Some people stick with the traditional, feeling struck by the epic beauty or blown away by the insane scale of the universe. Personally, I go for the old “existential meltdown followed by acting weird for the next half hour.” But everyone feels something. Physicist Enrico Fermi felt something too—”Where is everybody?” It turns out that when it comes to the fate of humankind, this question is very important. Depending on where The Great Filter occurs, we’re left with three possible realities: We’re rare, we’re first, or we’re fucked.
A gamma-ray burst, the most energetic explosions in the universe, converted to music. What does the universe look like at high energies? Thanks to the Fermi Large Area Telescope (LAT), we can extend our sense of sight to "see" the universe in gamma rays. But humans not only have a sense of sight, we also have a sense of sound. If we could listen to the high-energy universe, what would we hear? What does the universe sound like?
Astronomers using NASA's Fermi Gamma-ray Space Telescope have detected gamma-rays from a nova for the first time, a finding that stunned observers and theorists alike. (via)
A Diary of Numbers: Physicist Aaron Santos, author of How Many Licks (Or, How to Estimate Damn Near Anything), uses science and math to estimate answers to life's greatest questions, including: How likely is it that we inhale a molecule breathed by Carl Sagan?; and What costs more: the Silverdome or the number of peanuts needed to build a life-size replica of the Silverdome? [more inside]
NYT Guesstimation Quiz. Enrico Fermi estimated the yield of the Trinity A-bomb test by dropping some shredded paper. He also asked his students to estimate unusual quantities like the number of piano tuners in Chicago - to show that just about anything can be estimated without detailed knowledge.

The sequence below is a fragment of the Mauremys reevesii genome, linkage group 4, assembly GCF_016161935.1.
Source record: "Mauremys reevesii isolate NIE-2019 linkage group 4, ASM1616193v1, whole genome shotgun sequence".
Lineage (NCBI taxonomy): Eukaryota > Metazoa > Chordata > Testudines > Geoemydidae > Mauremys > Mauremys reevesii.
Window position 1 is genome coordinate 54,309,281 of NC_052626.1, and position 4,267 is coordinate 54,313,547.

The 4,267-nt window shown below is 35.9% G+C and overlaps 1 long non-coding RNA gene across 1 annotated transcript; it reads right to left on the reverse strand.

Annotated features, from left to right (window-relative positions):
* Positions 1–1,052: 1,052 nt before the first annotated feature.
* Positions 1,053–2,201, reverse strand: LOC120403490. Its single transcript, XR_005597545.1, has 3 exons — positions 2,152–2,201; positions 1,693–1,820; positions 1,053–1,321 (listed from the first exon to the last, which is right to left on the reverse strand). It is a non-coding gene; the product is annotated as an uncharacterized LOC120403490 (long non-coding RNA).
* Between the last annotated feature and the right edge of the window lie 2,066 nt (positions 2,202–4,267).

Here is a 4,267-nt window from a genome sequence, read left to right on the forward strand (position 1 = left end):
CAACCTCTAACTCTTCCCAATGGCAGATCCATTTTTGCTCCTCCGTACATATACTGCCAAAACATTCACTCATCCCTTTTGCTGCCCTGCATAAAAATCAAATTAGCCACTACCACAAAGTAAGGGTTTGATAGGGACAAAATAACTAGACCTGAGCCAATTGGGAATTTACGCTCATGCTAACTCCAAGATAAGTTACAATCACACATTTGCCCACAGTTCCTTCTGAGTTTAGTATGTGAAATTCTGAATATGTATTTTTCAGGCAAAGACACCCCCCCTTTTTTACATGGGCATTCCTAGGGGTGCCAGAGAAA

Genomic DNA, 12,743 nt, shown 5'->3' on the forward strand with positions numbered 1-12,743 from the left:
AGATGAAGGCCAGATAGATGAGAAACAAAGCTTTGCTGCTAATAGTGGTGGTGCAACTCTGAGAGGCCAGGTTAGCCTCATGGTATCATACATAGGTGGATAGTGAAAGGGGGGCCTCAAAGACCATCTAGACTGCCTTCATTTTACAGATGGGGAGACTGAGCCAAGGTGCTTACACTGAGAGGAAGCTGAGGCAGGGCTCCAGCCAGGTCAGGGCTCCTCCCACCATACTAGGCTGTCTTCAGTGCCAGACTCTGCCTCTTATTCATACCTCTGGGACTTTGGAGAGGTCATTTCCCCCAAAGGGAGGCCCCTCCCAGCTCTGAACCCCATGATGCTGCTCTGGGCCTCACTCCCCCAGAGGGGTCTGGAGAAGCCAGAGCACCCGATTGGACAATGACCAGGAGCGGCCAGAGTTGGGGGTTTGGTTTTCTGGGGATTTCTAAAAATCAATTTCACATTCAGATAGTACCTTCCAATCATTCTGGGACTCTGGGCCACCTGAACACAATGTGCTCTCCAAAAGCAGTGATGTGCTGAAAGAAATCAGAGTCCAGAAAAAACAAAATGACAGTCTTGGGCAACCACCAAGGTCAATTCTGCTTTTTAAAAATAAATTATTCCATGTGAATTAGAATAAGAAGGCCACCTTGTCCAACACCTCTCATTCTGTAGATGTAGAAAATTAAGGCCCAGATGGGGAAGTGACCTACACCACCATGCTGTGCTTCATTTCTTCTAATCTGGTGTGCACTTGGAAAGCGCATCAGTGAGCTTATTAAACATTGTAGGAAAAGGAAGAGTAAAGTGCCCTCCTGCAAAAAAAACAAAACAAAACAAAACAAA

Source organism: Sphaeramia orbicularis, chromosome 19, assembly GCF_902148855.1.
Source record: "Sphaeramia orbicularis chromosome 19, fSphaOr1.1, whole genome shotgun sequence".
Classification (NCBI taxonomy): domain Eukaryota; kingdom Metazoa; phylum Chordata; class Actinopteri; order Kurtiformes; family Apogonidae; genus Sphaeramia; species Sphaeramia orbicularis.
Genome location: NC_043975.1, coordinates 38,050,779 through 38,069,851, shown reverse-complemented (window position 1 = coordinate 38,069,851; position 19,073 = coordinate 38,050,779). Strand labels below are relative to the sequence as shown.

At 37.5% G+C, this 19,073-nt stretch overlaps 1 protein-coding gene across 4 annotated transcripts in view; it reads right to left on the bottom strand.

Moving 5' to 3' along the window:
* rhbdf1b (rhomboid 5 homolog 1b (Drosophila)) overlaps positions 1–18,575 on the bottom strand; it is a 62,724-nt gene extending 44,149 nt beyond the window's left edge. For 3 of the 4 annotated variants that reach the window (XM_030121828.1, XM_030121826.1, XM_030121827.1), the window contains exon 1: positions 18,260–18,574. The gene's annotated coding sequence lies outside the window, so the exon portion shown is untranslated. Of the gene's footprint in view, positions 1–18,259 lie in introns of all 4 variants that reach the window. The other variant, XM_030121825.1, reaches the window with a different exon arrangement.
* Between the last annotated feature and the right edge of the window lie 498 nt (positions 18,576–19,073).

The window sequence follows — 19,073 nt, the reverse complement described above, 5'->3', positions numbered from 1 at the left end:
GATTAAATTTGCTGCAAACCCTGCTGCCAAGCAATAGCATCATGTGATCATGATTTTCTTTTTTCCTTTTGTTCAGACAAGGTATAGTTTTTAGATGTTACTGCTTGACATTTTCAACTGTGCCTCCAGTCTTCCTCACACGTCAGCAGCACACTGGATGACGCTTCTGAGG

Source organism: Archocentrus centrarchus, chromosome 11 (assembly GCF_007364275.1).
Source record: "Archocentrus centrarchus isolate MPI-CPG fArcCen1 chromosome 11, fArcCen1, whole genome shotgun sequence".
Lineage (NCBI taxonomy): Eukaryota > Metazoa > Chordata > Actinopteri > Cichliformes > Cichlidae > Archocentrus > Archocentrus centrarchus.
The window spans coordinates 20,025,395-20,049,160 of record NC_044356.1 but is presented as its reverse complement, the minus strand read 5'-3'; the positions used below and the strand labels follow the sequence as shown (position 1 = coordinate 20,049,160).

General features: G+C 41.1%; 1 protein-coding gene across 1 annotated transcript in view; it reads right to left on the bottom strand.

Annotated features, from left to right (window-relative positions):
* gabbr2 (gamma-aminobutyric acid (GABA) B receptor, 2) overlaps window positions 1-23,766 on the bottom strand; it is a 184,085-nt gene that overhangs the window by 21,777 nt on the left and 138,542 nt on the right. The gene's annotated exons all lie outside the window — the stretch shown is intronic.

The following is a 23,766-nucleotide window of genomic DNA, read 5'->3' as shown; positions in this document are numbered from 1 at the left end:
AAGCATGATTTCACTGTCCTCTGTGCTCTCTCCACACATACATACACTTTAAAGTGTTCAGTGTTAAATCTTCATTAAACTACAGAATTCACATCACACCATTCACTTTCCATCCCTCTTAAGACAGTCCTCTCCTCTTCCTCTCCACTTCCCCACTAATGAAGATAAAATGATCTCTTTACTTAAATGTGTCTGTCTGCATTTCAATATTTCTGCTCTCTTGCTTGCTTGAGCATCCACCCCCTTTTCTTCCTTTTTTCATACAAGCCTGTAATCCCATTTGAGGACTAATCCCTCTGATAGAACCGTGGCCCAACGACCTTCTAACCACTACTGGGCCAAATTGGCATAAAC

In March 2007, the FermiLab Office of Public Affairs in Batavia, IL "received a curious message in code" via USPS. In May 2008, scientists posted a facsimile image of the letter to their blog in the hopes of soliciting cryptologists to decipher the letter. [more inside]
The "Great Filter" is a hypothetical barrier to explain why civilisations are so unlikely to progress to the point of inter-stellar colonisation that we have not encountered any in 40 years of looking. Maybe humanity has already negotiated the filter - as some massive evolutionary improbability - or perhaps it lies in our future as an almost-certain threat to our existence? We should hold our breath as we look for evidence of life on Mars.
A View from the Back of the Envelope - approximations and the fun behind them.
The site of the world's first nuclear reactor? Gabon. About 1.7 billion years ago several deposits of uranium in Oklo, Gabon spontaneously began to undergo nuclear chain reactions fed by small drips of water. These natural breeder reactors ran for almost a million years, producing both intense heat and plutonium byproducts. Aside from the strangeness of naturally occurring reactors, Oklo provides the only existing case of how highly radioactive waste behaves over a period of tens of millions of years -- exactly the problem faced by the DOE's Yucca Mountain nuclear waste site.
Another thwack at answering Fermi's question. Which is, after scribbling a fairly convincing equation on the blackboard, "If there's intelligent life out in the universe, where are they?" An interesting sidelight is the principal donors: Paul Allen and Nathan Myhrvold of Microsoft... Both of whom are known for unverifibly abstract big-picture thinking, but maybe it'll pay off this time...